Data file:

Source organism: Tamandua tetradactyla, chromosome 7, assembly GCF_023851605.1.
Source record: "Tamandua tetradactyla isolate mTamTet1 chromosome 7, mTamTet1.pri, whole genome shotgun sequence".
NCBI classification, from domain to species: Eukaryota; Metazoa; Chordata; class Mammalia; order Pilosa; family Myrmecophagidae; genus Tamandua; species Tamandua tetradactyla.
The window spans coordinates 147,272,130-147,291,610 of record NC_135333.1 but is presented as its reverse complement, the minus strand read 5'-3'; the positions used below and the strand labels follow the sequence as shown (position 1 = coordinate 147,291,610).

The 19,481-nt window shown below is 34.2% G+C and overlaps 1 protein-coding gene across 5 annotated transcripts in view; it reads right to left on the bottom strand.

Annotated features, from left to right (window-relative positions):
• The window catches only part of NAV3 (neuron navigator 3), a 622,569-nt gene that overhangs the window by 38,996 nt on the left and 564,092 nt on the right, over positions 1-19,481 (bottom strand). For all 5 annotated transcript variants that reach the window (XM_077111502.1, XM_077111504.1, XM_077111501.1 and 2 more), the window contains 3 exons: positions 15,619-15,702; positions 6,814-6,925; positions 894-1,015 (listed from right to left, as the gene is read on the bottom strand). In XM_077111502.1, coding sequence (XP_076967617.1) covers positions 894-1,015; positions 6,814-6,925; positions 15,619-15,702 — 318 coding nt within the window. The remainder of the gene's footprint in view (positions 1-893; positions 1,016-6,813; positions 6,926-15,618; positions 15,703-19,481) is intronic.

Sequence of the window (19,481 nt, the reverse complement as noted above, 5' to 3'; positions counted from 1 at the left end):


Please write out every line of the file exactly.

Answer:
Source organism: Tamandua tetradactyla, chromosome 7, assembly GCF_023851605.1.
Source record: "Tamandua tetradactyla isolate mTamTet1 chromosome 7, mTamTet1.pri, whole genome shotgun sequence".
NCBI classification, from domain to species: Eukaryota; Metazoa; Chordata; class Mammalia; order Pilosa; family Myrmecophagidae; genus Tamandua; species Tamandua tetradactyla.
The window spans coordinates 147,272,130-147,291,610 of record NC_135333.1 but is presented as its reverse complement, the minus strand read 5'-3'; the positions used below and the strand labels follow the sequence as shown (position 1 = coordinate 147,291,610).

The 19,481-nt window shown below is 34.2% G+C and overlaps 1 protein-coding gene across 5 annotated transcripts in view; it reads right to left on the bottom strand.

Annotated features, from left to right (window-relative positions):
• The window catches only part of NAV3 (neuron navigator 3), a 622,569-nt gene that overhangs the window by 38,996 nt on the left and 564,092 nt on the right, over positions 1-19,481 (bottom strand). For all 5 annotated transcript variants that reach the window (XM_077111502.1, XM_077111504.1, XM_077111501.1 and 2 more), the window contains 3 exons: positions 15,619-15,702; positions 6,814-6,925; positions 894-1,015 (listed from right to left, as the gene is read on the bottom strand). In XM_077111502.1, coding sequence (XP_076967617.1) covers positions 894-1,015; positions 6,814-6,925; positions 15,619-15,702 — 318 coding nt within the window. The remainder of the gene's footprint in view (positions 1-893; positions 1,016-6,813; positions 6,926-15,618; positions 15,703-19,481) is intronic.

Sequence of the window (19,481 nt, the reverse complement as noted above, 5' to 3'; positions counted from 1 at the left end):